Agriculture May Have Changed How People Speak | SciShow News

Thank you to Brilliant for sponsoring this
whole week of SciShow! [ ♪ Intro ] Humans have been talking to each other for
hundreds of thousands of years. And for the most part, researchers have assumed
we’ve all been making the same basic sounds, no matter what language we’re speaking. We’re all working with the same equipment,
after all. But a new study says that that is not the
case. It claims that back before we developed agriculture,
our teeth and jaws were different because we were chewing tough, fibrous foods, and
that meant some sounds were harder to make. Let’s just say early hunter-gatherers weren’t
going around saying “fee fi fo fum” or “veni, vedi, vici.” According to this new research, humans have
only recently made “f” and “v” sounds since they started eating softer foods, so
in the last 10,000 years or so. This actually isn’t a new idea. The hypothesis was first proposed by linguist
Charles Hockett in 1985. You see, scientists have generally assumed
that the language-producing toolbox of humans hasn’t really changed for about half a million
years. As a result, you should expect to find roughly
the same sounds in all languages. The easier a sound is to produce, the more
often it should pop up. According to linguists, the differences between
the thousands of world languages mostly resulted from things like tiny pronunciation mistakes
that spread culturally. Differences could even relate to geography,
as certain sounds are easier to make at higher elevations. But Charles Hockett put one more explanation
on the table: diet. He noticed that the languages of modern hunter-gatherer societies lacked labiodentals. Those are sounds produced by touching or nearly
touching the bottom lip to the upper teeth, like consonants like f and v in English. That led him to think differences between
languages might actually come from how the food we eat affects the way we bite. Both hominid fossils and modern hunter-gatherers
have what he called an edge bite, where the top teeth lay directly on top of the bottom
teeth, touching edge-to-edge. In childhood, humans start out with their top teeth overlapping their bottom teeth in a small overbite, or what Hockett called a
scissors bite. But over time, tough foods wear teeth down,
and to compensate for that loss, the teeth start to drift inward,
leading to an edge bite. And if your top and bottom teeth align perfectly, it’s harder to get your bottom lip into the position where “f” or a “v” sound is possible. But according to Hockett, agriculture changed
all that. We started eating less meat and more grains,
and cooking came into the picture. Softer food meant less wear and therefore helped humans keep their childlike overbite into adulthood. Scientists at the time didn’t buy Hockett’s
hypothesis. They didn’t think that wear and tear could
make that big of a difference to the human bite. Plus, archaeological evidence back then said
that the timeline didn’t add up: overbites appeared much later than agriculture did. In the end, Hockett backtracked on the idea,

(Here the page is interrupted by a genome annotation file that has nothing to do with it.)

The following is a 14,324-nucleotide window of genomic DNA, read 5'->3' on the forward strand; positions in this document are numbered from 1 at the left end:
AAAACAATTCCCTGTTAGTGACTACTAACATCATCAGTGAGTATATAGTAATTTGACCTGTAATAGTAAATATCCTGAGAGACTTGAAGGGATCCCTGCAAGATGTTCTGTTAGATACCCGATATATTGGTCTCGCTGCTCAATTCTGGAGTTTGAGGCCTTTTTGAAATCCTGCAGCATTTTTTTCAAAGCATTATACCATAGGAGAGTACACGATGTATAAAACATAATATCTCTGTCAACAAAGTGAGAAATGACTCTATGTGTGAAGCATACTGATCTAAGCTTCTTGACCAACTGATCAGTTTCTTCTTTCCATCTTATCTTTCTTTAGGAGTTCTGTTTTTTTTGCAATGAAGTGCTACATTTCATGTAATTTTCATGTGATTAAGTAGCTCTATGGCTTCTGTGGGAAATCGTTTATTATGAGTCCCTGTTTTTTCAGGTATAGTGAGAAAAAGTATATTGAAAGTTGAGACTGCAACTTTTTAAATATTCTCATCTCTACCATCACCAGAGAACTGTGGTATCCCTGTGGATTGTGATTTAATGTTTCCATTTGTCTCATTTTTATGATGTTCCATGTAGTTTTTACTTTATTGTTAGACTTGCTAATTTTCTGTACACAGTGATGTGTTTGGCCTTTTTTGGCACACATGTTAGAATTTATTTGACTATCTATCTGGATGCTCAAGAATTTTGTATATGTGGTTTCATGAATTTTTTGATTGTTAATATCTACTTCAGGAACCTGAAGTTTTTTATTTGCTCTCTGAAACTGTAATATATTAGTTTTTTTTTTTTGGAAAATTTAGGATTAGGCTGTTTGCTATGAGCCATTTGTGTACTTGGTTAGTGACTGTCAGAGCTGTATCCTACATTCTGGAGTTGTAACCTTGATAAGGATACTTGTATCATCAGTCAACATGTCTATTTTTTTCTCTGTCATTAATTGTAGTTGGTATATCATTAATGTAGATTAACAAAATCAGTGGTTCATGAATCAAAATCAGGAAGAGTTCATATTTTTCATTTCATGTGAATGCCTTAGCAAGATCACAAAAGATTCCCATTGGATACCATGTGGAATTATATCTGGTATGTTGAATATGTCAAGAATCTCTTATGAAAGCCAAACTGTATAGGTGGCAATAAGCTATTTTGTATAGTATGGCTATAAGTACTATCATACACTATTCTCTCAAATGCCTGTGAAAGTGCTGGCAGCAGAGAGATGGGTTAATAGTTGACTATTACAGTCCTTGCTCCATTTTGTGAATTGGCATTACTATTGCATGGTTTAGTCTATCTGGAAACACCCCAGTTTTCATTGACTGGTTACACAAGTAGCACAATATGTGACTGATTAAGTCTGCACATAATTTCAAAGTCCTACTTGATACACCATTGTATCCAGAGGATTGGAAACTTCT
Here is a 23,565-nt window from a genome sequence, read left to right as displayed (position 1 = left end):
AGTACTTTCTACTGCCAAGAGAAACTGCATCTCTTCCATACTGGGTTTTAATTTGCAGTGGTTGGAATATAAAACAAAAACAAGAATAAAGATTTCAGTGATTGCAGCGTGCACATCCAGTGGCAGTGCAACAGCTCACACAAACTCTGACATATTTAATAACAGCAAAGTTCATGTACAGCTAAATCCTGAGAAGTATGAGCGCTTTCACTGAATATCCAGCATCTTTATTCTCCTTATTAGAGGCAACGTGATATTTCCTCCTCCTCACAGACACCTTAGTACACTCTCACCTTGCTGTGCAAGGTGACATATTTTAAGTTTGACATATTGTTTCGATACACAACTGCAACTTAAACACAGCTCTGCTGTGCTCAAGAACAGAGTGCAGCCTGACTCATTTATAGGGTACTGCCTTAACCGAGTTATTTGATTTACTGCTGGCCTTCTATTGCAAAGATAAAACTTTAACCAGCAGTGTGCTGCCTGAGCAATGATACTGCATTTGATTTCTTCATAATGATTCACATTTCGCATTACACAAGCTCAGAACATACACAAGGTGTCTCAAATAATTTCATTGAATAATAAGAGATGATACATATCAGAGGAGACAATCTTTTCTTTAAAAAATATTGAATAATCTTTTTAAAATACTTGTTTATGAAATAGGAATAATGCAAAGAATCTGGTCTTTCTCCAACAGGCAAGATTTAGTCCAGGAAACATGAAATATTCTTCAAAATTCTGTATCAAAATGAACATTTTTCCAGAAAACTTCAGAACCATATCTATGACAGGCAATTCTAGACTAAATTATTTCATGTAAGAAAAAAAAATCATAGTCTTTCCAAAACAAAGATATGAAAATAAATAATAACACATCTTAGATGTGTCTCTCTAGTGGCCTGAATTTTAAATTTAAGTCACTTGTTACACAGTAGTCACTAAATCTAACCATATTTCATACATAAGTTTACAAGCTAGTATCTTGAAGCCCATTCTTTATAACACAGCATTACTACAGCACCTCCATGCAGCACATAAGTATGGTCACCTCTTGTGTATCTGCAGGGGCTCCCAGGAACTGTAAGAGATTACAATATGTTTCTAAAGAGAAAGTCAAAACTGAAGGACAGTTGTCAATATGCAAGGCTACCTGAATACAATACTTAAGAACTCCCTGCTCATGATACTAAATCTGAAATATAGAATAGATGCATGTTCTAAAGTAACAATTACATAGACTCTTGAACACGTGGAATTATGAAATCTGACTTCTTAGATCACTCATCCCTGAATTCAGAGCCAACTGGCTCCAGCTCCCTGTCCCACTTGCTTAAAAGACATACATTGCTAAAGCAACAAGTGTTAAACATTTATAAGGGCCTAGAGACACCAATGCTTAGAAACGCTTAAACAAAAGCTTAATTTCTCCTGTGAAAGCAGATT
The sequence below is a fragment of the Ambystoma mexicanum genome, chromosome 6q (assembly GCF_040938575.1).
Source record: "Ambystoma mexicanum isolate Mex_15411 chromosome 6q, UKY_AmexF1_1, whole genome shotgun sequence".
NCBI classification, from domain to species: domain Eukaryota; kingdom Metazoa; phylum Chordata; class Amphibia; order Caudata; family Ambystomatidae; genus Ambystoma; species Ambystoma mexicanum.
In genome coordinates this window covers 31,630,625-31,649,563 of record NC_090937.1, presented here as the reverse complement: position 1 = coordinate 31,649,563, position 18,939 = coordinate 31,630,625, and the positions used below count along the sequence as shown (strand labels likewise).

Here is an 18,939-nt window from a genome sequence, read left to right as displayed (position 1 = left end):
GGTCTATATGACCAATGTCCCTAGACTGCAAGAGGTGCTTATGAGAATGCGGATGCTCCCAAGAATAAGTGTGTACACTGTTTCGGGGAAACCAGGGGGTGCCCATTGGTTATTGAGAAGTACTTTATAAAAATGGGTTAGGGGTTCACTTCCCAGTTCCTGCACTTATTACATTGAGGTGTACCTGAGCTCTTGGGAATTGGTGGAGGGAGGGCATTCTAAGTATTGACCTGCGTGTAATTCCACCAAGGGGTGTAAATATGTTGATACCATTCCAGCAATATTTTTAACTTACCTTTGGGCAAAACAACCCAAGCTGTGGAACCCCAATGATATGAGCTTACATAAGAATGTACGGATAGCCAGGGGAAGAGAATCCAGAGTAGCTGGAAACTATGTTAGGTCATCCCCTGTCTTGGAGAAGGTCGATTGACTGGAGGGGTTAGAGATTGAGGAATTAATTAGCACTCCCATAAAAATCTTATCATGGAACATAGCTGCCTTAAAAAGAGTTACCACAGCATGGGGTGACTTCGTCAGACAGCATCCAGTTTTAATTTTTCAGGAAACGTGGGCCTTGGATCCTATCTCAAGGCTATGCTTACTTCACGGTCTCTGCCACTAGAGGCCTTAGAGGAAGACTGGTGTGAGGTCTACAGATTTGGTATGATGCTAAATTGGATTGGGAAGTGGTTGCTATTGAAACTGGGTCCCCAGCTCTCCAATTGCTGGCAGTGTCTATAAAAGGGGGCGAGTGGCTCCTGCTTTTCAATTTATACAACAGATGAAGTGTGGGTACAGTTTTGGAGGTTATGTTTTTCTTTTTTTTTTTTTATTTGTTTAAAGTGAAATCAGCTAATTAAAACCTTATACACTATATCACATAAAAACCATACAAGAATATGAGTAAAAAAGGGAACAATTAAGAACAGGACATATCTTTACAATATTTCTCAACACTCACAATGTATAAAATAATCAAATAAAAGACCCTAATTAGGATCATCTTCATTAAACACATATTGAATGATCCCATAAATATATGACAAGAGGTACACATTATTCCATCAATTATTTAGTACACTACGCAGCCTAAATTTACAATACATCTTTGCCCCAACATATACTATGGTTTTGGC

agreeing that the timing was an issue. But research since has shown that wear can
change a person’s bite dramatically, and it’s now well established that overbites
became more common after the rise of agriculture in the Neolithic era. But a change in bite doesn’t necessarily
mean a change in language. You would need more research to make that
connection. So that’s exactly what an international
team did for the new study published last week in the journal Science. First, they created a 3D simulation of the
human mouth and jaw to see if an overbite really did make labiodentals easier. It did: it takes about 29% less energy to make an “f” sound with an overbite than it does with an edge bite. Next, they created a statistical model that
showed that modern hunter-gatherer societies only had about 27% as many labiodentals in
their languages as agricultural societies. And historically, they found that the statistical
likelihood of a language having labiodentals increased over time, starting several thousand
years ago, around the same time that things like dairy and cultivated grains became popular. And they became really common about 2500
years ago, when industrial milling became a thing in places like Europe. They also looked at how these sounds appeared
in those languages. Because a lot of language changes happen by
accident, they figured that labiodentals would end up replacing sounds that require a similar mouth position. They put their money on bilabials, sounds
like “p” and “m” that require you to bring your lips together. If a culture began speaking their language with an edge bite and then developed an overbite over time, it’s understandable that a “p” sound might start to become an “f” sound here and there. Sure enough, they found a lot of labiodentals
where bilabials had once been. Like, the Italian “p” is related to the
English “f”, which in part explains how “padre” became “father.” Not everyone embraces these findings, though. Some of the objections echo those from Hockett’s
time, saying that the researchers might be overstating how much diet can really affect
language. Others say that it relies on a lot of untested
assumptions, including the idea that the use of agriculture is a good shorthand for a society’s diet. But the biggest elephant in this room is the fact that tracing language differences to physical differences often leads to ethnocentrism